A game by Heather Logas and her friends

Dev Diary 5 — Simplify!

Good evening!

I got some good things done today. I finished writing up the opening scene, which is a lovely little nightmare to get flighty potential players engaged. I then skipped character creation (for now) and moved on to the first scene in the story proper.

Today was a big day for the game structure too.

In my long-ago thesis project, I based the choices that players had access to on a hodge podge of their personality traits. My method was basically to write down all the choices I could think of at any “node” (where you need to make a decision) and then assign which personality score levels I thought would map well to those choices. Sometimes I would break the game by not allowing certain players with certain personality trait combinations to have any choices at all. Then I would have to re-wire things around to make sure that the player always had at least two choices at any given time, regardless of their stats. Bleah.

My new approach, I decided, was to make each decision be based on only 1 stat scale. (The scales I am using are compassion to selfishness, courage to discretion and lawfulness to chaotic). Then I would make three groups of three choices each. One group would correspond to the left-most of the scale, one to exactly the middle, and one to the right-most of the scale. If a player’s stats were more middle-left or middle-right then they would draw two choices each from the two groups closest to them. This way everything would nicely overlap and there would be no concern about skipping someone who had some odd stat combination.

Once I started on the first “real” scene today however, it became clear that my on-paper approach wasn’t going to cut it. For one thing, trying to map it out mired my brain in a pile of goo (which may well have been your reaction on reading the above description). Then there was the fact that it just didn’t make much sense.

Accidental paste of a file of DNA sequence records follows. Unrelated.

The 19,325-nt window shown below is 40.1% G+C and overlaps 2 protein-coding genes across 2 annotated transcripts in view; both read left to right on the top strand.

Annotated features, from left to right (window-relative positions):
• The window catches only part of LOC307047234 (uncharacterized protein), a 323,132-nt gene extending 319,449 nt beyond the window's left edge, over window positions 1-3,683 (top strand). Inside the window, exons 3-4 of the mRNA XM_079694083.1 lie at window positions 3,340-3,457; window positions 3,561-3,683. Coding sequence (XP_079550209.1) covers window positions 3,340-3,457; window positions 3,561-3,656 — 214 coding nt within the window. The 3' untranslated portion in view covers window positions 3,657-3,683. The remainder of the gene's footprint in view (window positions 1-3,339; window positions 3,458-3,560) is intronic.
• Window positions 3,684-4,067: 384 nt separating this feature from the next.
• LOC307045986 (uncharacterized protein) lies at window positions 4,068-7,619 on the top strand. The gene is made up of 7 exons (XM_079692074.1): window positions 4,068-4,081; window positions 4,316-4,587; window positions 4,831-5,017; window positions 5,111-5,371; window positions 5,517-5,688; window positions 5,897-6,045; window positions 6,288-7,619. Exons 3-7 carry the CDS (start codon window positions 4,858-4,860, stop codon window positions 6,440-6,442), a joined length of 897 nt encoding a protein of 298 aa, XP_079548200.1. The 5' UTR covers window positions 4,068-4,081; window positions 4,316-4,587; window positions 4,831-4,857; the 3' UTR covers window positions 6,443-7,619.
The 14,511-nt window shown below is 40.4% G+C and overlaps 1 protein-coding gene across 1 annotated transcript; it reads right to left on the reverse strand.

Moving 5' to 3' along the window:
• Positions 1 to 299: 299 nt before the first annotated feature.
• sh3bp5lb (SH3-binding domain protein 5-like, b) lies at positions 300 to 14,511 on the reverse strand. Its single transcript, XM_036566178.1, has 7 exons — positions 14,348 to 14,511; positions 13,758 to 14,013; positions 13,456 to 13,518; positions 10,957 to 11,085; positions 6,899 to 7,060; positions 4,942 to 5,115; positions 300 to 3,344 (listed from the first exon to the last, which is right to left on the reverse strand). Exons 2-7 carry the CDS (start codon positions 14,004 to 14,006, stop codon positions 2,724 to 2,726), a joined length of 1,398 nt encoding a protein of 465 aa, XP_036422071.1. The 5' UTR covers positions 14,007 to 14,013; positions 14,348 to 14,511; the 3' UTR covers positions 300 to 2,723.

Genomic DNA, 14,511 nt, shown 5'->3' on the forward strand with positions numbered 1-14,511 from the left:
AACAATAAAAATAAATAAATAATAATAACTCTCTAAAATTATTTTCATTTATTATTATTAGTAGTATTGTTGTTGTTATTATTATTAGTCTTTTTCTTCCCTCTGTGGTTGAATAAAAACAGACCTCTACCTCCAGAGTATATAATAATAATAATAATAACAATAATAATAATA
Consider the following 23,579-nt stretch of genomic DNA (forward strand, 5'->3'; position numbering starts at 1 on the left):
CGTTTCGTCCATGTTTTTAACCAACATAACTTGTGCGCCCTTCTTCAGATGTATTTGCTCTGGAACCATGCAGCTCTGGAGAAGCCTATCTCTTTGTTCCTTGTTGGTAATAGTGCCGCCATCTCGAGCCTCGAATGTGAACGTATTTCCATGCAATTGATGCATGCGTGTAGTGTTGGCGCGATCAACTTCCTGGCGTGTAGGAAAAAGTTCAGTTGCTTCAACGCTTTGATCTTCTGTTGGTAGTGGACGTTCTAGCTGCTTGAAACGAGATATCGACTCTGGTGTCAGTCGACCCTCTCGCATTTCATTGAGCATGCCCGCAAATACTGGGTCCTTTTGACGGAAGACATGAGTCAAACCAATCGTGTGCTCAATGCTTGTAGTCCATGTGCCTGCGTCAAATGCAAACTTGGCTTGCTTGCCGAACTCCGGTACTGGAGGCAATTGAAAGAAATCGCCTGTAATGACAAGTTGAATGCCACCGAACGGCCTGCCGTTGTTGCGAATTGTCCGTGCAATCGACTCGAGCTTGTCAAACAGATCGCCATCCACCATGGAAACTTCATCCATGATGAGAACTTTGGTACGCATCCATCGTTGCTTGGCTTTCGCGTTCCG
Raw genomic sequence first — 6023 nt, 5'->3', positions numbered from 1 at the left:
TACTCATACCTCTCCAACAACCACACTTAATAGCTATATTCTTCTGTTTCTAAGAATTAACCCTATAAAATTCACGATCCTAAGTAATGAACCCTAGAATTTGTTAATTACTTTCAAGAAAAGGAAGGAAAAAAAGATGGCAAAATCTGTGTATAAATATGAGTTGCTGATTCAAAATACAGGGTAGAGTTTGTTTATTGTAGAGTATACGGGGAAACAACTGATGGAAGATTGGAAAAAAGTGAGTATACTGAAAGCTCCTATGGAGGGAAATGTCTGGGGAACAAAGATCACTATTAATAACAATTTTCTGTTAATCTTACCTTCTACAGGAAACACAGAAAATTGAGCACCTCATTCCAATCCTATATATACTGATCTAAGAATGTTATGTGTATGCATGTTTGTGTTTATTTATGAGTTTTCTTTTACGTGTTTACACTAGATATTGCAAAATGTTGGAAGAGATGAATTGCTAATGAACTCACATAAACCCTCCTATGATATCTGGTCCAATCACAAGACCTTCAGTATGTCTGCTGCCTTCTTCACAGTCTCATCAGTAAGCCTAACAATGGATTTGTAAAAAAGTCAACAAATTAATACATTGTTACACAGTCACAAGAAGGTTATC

I am a huge proponent of organic game design. In a story-based game, I want all the mechanics to feel natural. I want the mechanics to assist the telling of the story, not detract from it. At Telltale I always pushed for the mini-games that felt like they were an organic part of the story that was happening.

So when I started coding the first scene, I quickly realized that I was artificially creating a structure that didn’t map to how players would expect things to behave. If you see a girl crying by the road, you may want to approach her for a variety of reasons. Maybe you want to help her, maybe you want to hurt her, maybe you just want directions. These three options fall all over the compassion scale, so why would I only allow you to walk over to the crying girl if you had a very specific compassion score?

To make a long story short, I have adapted an approach that is easier both on me and the player’s sense of suspension of disbelief. I am still using (primarily) one stat per node, although an extremely high or low stat in something else may let you see an additional choice. I am still listing out relevant choices and assigning stat thresholds for them, but instead of my weird over-lapping method I am trying to allow two (or more) choices to be more neutral, perfectly reasonable actions that wouldn’t feel odd for almost any character to do. Those choices won’t require any collection of stats. Then there will be more choices that will be available based on the character’s personality traits. Bonus choices, if you will.

The key to actually shipping a game is to simplify, simplify, simplify! Or as Dan likes to say (constantly) “Make it smaller!”

Oh one more thing. If you have been checking out the forums you will note that I have posted a topic called “What Would You Do? (#1)“. From time to time in my game making process I find it super helpful to ask others what they would do in the fictional situation I’m working with, since my brain is only one brain. So I encourage you to post what you would do as if you were reading a choose your own adventure book, playing a role-playing game, or talking to your therapist. There will be more of these popping up so keep an eye out. Thanks!

Tomorrow: Scene 1 must get done!